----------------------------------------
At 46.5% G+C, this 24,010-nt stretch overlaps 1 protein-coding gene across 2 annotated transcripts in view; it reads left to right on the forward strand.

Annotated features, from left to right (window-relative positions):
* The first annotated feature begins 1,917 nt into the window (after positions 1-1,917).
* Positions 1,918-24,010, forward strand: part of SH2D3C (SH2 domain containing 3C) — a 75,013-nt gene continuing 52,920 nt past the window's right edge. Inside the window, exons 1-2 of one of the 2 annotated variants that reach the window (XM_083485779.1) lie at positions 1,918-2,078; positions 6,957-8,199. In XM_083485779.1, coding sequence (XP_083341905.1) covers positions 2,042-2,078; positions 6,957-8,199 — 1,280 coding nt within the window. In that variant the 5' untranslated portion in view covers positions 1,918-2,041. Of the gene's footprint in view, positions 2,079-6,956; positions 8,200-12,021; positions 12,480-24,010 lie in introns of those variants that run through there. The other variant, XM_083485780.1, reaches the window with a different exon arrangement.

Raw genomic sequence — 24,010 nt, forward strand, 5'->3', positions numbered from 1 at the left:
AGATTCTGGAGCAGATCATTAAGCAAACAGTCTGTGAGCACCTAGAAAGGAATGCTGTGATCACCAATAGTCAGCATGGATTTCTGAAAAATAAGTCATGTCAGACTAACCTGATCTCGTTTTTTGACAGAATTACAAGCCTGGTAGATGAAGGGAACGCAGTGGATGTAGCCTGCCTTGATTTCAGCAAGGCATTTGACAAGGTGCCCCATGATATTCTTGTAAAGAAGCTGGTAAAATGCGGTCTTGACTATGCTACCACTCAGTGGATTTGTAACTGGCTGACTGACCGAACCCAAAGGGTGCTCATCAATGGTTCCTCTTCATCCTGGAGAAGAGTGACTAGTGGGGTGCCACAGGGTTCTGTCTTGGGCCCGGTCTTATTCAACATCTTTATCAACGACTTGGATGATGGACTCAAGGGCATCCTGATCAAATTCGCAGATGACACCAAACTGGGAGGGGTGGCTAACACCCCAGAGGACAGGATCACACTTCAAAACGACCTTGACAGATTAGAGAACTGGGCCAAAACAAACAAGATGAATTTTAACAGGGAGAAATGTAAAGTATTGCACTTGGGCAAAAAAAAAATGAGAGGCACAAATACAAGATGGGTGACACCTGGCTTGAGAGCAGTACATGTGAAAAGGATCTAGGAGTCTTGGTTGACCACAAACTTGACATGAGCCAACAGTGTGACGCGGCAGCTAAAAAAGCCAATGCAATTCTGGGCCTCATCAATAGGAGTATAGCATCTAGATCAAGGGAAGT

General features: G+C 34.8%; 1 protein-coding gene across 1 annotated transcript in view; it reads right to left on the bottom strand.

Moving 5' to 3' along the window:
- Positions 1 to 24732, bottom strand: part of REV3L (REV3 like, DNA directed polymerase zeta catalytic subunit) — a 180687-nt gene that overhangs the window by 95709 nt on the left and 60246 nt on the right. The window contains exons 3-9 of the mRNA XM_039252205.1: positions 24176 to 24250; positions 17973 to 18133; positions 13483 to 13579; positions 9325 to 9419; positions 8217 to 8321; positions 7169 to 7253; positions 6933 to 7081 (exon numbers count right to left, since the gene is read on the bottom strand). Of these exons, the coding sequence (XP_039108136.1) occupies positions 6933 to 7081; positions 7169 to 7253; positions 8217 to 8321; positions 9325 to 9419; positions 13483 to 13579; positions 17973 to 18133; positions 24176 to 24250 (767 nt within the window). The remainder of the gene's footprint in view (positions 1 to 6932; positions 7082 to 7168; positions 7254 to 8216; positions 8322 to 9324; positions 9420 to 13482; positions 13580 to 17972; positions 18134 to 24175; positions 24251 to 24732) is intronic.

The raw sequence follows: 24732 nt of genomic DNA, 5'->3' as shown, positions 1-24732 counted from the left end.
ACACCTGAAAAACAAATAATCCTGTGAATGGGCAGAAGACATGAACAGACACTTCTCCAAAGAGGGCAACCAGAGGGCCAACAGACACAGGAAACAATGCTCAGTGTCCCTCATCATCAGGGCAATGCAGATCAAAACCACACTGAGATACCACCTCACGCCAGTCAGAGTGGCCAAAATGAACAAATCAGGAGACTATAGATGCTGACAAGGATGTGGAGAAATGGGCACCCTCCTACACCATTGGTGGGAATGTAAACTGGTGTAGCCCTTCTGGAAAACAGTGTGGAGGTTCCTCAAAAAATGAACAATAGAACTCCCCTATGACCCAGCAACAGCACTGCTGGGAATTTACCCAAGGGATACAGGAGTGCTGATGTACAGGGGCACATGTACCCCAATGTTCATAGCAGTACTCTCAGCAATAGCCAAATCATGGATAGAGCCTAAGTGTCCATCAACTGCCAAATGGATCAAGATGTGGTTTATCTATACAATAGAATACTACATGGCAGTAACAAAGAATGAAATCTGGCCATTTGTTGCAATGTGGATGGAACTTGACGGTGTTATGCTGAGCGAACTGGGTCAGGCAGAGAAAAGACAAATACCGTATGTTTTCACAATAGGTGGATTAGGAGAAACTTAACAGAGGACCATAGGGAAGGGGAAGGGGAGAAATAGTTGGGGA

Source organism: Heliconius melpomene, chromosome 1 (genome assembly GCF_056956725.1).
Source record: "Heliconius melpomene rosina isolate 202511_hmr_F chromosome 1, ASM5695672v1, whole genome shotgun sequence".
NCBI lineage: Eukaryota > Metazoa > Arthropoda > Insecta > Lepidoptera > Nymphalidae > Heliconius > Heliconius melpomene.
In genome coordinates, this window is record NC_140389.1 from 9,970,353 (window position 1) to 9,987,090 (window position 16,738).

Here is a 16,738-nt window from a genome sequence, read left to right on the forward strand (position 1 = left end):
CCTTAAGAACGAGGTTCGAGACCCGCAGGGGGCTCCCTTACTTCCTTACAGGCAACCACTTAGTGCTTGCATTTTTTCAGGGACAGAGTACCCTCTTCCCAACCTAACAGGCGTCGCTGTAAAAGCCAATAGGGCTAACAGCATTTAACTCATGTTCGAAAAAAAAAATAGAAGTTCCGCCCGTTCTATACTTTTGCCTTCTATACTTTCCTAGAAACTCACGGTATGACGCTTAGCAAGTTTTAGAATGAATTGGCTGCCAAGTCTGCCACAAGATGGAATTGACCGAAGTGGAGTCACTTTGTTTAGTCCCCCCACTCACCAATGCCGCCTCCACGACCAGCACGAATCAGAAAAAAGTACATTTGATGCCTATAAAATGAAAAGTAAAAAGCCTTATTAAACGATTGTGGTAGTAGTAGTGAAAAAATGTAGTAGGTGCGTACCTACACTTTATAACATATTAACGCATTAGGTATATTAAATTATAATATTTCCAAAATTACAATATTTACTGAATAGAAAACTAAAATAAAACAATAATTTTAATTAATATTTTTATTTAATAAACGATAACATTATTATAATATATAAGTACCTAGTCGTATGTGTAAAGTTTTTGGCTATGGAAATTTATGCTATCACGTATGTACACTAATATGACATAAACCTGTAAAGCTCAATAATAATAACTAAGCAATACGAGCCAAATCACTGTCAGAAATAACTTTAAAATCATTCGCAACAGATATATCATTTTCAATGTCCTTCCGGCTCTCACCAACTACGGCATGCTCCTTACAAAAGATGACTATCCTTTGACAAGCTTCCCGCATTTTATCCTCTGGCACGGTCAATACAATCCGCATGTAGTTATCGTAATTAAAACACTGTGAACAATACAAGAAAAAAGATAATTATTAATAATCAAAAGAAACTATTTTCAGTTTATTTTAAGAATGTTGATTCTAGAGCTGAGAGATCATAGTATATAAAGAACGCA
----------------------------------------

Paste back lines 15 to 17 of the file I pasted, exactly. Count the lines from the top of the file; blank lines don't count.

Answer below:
In genome coordinates, this window is record NC_140389.1 from 9,970,353 (window position 1) to 9,987,090 (window position 16,738).

Here is a 16,738-nt window from a genome sequence, read left to right on the forward strand (position 1 = left end):
CCTTAAGAACGAGGTTCGAGACCCGCAGGGGGCTCCCTTACTTCCTTACAGGCAACCACTTAGTGCTTGCATTTTTTCAGGGACAGAGTACCCTCTTCCCAACCTAACAGGCGTCGCTGTAAAAGCCAATAGGGCTAACAGCATTTAACTCATGTTCGAAAAAAAAAATAGAAGTTCCGCCCGTTCTATACTTTTGCCTTCTATACTTTCCTAGAAACTCACGGTATGACGCTTAGCAAGTTTTAGAATGAATTGGCTGCCAAGTCTGCCACAAGATGGAATTGACCGAAGTGGAGTCACTTTGTTTAGTCCCCCCACTCACCAATGCCGCCTCCACGACCAGCACGAATCAGAAAAAAGTACATTTGATGCCTATAAAATGAAAAGTAAAAAGCCTTATTAAACGATTGTGGTAGTAGTAGTGAAAAAATGTAGTAGGTGCGTACCTACACTTTATAACATATTAACGCATTAGGTATATTAAATTATAATATTTCCAAAATTACAATATTTACTGAATAGAAAACTAAAATAAAACAATAATTTTAATTAATATTTTTATTTAATAAACGATAACATTATTATAATATATAAGTACCTAGTCGTATGTGTAAAGTTTTTGGCTATGGAAATTTATGCTATCACGTATGTACACTAATATGACATAAACCTGTAAAGCTCAATAATAATAACTAAGCAATACGAGCCAAATCACTGTCAGAAATAACTTTAAAATCATTCGCAACAGATATATCATTTTCAATGTCCTTCCGGCTCTCACCAACTACGGCATGCTCCTTACAAAAGATGACTATCCTTTGACAAGCTTCCCGCATTTTATCCTCTGGCACGGTCAATACAATCCGCATGTAGTTATCGTAATTAAAACACTGTGAACAATACAAGAAAAAAGATAATTATTAATAATCAAAAGAAACTATTTTCAGTTTATTTTAAGAATGTTGATTCTAGAGCTGAGAGATCATAGTATATAAAGAACGCA